On Saturday, May 9, the Special Olympics will come to the track at Victory Field (Myrtle Avenue and Woodhaven Boulevard) where a few hundred local athletes will take part in the Spring Games. The event runs from 10 a.m. to 3 p.m., and having attended this event last year I can safely say that you will find this to be a rewarding and uplifting experience.
The Special Olympics conducts training and hosts events for nearly five million athletes with special needs in over 170 countries around the world.
Locally here in New York, the Special Olympics have been hosting games for over 60 years and currently boast a roster of 65,000 athletes statewide, with over 40,000 of them from the five boroughs. It is a year-round process, with several events each year supported by lots of preparation and training.
“Each of our athletes trains within their own training club and they will train for about six to eight weeks prior to participating in the spring or summer games,” says Amy Monihan, associate director of Development with Special Olympics New York. “They go out on a weekly basis and they train for sporting events such as track and field, softball throw, and adapted sports.”
I became aware of the Special Olympics at Victory Field last year while out for a walk and, while enjoying a few races on the track, I spotted a resident from the community named Anthony coaching the athletes.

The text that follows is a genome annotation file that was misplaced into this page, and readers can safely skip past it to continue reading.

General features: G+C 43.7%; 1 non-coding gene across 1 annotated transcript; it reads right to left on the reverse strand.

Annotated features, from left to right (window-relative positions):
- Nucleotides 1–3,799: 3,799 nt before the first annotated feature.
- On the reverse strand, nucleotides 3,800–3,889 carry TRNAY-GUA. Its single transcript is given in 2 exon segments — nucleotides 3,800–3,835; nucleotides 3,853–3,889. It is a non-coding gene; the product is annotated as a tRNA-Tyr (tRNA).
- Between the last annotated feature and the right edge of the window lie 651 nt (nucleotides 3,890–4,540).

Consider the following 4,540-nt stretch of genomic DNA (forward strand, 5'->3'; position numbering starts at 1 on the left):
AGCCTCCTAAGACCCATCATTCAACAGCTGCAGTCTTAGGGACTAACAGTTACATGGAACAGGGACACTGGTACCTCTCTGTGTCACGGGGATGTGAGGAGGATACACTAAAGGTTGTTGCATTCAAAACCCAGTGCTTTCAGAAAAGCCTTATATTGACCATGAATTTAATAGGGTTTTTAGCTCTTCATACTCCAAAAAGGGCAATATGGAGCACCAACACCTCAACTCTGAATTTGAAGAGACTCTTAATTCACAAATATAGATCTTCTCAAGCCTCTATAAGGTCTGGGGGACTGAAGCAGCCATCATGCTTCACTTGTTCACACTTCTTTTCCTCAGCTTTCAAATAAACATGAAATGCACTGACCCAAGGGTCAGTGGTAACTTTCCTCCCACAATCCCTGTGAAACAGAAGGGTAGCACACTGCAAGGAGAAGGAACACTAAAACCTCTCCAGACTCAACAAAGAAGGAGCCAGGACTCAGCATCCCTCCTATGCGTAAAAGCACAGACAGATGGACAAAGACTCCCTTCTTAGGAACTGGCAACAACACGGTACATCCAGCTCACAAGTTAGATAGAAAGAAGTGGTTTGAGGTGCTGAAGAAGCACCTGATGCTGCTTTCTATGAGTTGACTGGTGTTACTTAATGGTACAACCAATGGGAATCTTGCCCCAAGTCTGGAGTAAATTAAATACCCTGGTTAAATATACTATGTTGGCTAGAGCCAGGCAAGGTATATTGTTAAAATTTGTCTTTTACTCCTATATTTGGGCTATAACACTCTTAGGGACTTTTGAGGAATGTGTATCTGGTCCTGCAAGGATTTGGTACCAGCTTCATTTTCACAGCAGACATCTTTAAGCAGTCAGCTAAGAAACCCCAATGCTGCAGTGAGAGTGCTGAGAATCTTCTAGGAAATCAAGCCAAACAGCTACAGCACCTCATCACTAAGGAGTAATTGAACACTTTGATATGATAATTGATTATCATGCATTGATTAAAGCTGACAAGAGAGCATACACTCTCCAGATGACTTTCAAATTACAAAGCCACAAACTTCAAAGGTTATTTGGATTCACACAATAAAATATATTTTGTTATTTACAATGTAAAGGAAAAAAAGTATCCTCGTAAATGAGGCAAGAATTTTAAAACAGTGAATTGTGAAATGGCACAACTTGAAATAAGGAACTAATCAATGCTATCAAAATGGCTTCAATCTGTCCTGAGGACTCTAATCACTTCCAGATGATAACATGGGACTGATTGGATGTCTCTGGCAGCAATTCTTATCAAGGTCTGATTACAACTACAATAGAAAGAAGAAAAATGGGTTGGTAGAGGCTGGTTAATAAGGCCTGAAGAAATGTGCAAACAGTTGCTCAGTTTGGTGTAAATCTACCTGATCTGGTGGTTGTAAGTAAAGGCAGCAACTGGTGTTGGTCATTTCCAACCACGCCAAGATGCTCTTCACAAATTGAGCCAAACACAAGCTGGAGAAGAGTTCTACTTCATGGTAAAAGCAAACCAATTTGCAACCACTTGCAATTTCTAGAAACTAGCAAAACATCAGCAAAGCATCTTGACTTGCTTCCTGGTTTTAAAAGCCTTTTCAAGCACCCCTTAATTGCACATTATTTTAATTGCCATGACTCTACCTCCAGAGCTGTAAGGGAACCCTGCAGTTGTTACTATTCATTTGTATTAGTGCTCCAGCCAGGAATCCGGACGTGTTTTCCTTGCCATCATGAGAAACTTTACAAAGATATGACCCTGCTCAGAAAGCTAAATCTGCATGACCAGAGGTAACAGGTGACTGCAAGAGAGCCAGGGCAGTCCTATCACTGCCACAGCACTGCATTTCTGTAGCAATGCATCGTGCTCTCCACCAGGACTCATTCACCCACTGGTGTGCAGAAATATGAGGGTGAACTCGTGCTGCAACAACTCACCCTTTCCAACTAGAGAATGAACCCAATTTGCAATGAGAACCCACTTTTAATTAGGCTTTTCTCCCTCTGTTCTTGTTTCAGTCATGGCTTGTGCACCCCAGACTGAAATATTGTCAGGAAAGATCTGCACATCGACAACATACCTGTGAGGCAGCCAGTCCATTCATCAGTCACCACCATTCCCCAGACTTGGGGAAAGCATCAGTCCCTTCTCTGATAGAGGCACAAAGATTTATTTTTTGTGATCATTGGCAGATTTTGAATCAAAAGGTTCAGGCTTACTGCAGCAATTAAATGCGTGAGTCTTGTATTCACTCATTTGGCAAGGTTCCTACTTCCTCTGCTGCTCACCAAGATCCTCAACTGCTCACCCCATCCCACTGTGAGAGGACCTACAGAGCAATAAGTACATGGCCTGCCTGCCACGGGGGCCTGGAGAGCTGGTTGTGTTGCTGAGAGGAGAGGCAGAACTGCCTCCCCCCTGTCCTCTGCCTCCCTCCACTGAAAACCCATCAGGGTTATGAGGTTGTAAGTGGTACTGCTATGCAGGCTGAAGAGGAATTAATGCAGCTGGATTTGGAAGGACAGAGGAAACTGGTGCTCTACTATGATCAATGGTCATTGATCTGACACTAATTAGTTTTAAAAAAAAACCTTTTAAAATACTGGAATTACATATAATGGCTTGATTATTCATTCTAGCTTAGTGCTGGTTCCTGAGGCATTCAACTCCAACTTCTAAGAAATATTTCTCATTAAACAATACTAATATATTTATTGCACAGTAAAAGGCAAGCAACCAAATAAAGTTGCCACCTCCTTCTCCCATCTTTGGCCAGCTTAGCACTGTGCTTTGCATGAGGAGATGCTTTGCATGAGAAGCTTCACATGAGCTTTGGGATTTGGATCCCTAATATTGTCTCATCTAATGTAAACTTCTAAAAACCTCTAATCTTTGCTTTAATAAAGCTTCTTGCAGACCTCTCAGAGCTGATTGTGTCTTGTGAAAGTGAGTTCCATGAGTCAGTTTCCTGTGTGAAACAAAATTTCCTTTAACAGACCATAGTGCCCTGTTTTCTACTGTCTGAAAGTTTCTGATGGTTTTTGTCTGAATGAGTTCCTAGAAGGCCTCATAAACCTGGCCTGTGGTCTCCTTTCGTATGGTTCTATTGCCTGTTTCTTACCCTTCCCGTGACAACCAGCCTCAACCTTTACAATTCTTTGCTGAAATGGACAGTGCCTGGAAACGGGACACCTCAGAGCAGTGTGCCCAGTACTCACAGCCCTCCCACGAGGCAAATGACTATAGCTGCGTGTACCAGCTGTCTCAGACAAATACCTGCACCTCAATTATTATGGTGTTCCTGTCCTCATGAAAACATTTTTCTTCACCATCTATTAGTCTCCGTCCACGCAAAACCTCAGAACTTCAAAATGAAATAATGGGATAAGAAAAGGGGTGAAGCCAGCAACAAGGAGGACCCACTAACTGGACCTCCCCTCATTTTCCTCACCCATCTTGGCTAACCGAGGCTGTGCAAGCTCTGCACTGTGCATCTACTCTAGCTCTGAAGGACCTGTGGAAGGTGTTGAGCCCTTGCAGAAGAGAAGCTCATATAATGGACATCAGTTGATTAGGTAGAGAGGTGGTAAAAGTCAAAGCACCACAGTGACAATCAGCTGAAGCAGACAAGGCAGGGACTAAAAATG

It turned out that he had been a part of the Special Olympics here in New York as a volunteer and a coach for many years. Watching Anthony and all the other volunteers that day, it became very clear that they loved being part of this.
“We usually have about 125 volunteers,” Monihan told me. “But we could always use more. Our volunteers help out with anything from registering the teams, to escorting our athletes to make sure they get to where they are supposed to be while competing.”
If you are interested in volunteering, please visit specialolympicsny.org and sign up. But even if you cannot make the commitment to volunteer, please consider taking the time to show up and take part by cheering on the athletes.
“It’s so encouraging for our athletes to see people to come out and support them,” Monihan said. “They work so hard in preparation for this.”
If you know of any persons with special needs who you think would like to become part of the Special Olympics family, simply call their city office at (212) 661-3963. You will be able to speak with a program specialist who will walk you through all the steps to get your athlete involved.
The program specialist will help you get the medical consent form and connect you with a training coach and a training club right here in Queens. There is no age limit and they have many athletes who have grown with the program, some of them having been with the Special Olympics for nearly 50 years.
Special Olympics Regional Director Bill Tawpash can attest to the long relationships athletes have with the organization.
“My cousin grew up with cerebral palsy and every year we would train with him,” he said. “For many years, it was something he looked forward to months in advance. It was a very big part of his world.”
If you attend the games on May 9, you will see just how important this event is to all the athletes. But you will also see why they are called the “Special” Olympics. Though the athletes are mighty competitive with each other during the races, they are all tremendously supportive of one another throughout the day.
We could all learn a lot from these Special Olympians.